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    $\begingroup$ I was going to say that I don't know if it satisfies the OP's question, but I see he likes it. I would like to add that a glass bottom may not be enough, but rather a glass cylinder that the guard can climb down into to look all around. If the water is clear, then I don't see why just a tower looking down on the water wouldn't suffice and underwater lights for night time. None of these options work in murky waters. Still really cool suggestion. Kudos! $\endgroup$ – ozone Jul 18 '17 at 21:58
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    $\begingroup$ If you're doing this at a medieval tech level, you're going to need magic to make the glass. Pieces of glass larger than a few inches square are a very recent development. $\endgroup$ – Mark Jul 18 '17 at 23:54
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    $\begingroup$ It is helpful, but not absolutely, necessary to have huge panes of glass. If the panes are small it just means the guard's face will have to be close to the pane in order to have an unobstructed view in that direction, and you would want multiple viewing ports to cover all the directions in which it is necessary to watch. $\endgroup$ – David K Jul 19 '17 at 11:44
  • $\begingroup$ @DavidK You could use a periscope-like arrangement. A lense at each end, a tube you can spin. Then you could scan the area. The glass and mirrors involved would be potentially beyond the relevant tech levels though :( $\endgroup$ – Tim B Jul 20 '17 at 20:01

The Alarm spell is a 1st level spell that both Wizards and Rangers can cast. It's intended purpose is to notify you someone is where they shouldn't be.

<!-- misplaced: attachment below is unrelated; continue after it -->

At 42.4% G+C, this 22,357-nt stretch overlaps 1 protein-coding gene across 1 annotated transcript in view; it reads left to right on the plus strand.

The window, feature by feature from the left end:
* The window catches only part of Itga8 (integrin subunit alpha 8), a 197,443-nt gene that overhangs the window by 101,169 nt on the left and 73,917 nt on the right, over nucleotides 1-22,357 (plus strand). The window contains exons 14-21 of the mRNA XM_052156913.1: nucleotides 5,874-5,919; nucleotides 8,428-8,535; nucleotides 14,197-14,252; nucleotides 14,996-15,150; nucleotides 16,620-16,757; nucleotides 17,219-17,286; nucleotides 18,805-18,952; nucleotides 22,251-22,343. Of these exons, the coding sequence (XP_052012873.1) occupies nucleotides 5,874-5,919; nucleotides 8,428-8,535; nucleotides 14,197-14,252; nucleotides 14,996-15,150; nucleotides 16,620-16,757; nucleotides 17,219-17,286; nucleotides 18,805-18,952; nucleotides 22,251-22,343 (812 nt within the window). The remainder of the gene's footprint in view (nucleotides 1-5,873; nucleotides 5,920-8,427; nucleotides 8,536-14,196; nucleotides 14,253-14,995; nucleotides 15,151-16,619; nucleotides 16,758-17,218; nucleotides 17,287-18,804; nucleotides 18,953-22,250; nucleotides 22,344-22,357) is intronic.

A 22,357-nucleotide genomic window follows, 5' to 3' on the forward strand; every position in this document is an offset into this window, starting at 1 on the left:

Unlike mundane means, you can freely specify things like, "Fish don't trigger it."

As it's only a 1st level spell in theory even a scrub would be able to learn how to cast it with a bit of learning/practice. Rangers don't have schools and are usually self-taught. It would not be impossible for the local wise-man or grizzled hunter to have this trick up their sleeves and the position probably would even be a traditional role in the village if this sort of thing happened regularly.

Feats like Magic Initiate and Ritual Caster in particular make it plausible for even someone not well-versed in the arcane to know the spell if they study enough. You need not be a learned Wizard or a world-wise Ranger if it's just something that gets taught along a family line for example.

I realize you wanted tech but I didn't see the signature "Ward this area" spell listed in the answers so I thought I would mention it.

Edit: Upon further review, the Alarm spell itself will not help you. However, you can make spells of your own and if you have an entire nation's worth of resources and a reason to create such a thing, making a larger-scale version is not impossible or even improbable in the slightest. It does require you to dive out of the rulebook but such a thing is not impossible or even frowned upon. Part of the core premise of Wizards is unearthing and creating new spells to meet needs.

  • $\begingroup$ Alarm spell could be used in conjunction with some other tools but the notification range is only 1 mile and the spell has to be re-cast every 8 hours. This makes the spell useful but not sustainable in the scenario described. Still +1 for moving in the right direction. $\endgroup$ – danielson317 Jul 19 '17 at 17:16
  • $\begingroup$ How is the spell not sustainable? When ritually cast it has no cost whatsoever beyond time. OP mentioned a 3rd level caster to boot- which I didn't originally see. $\endgroup$ – Friendlysociopath Jul 19 '17 at 20:23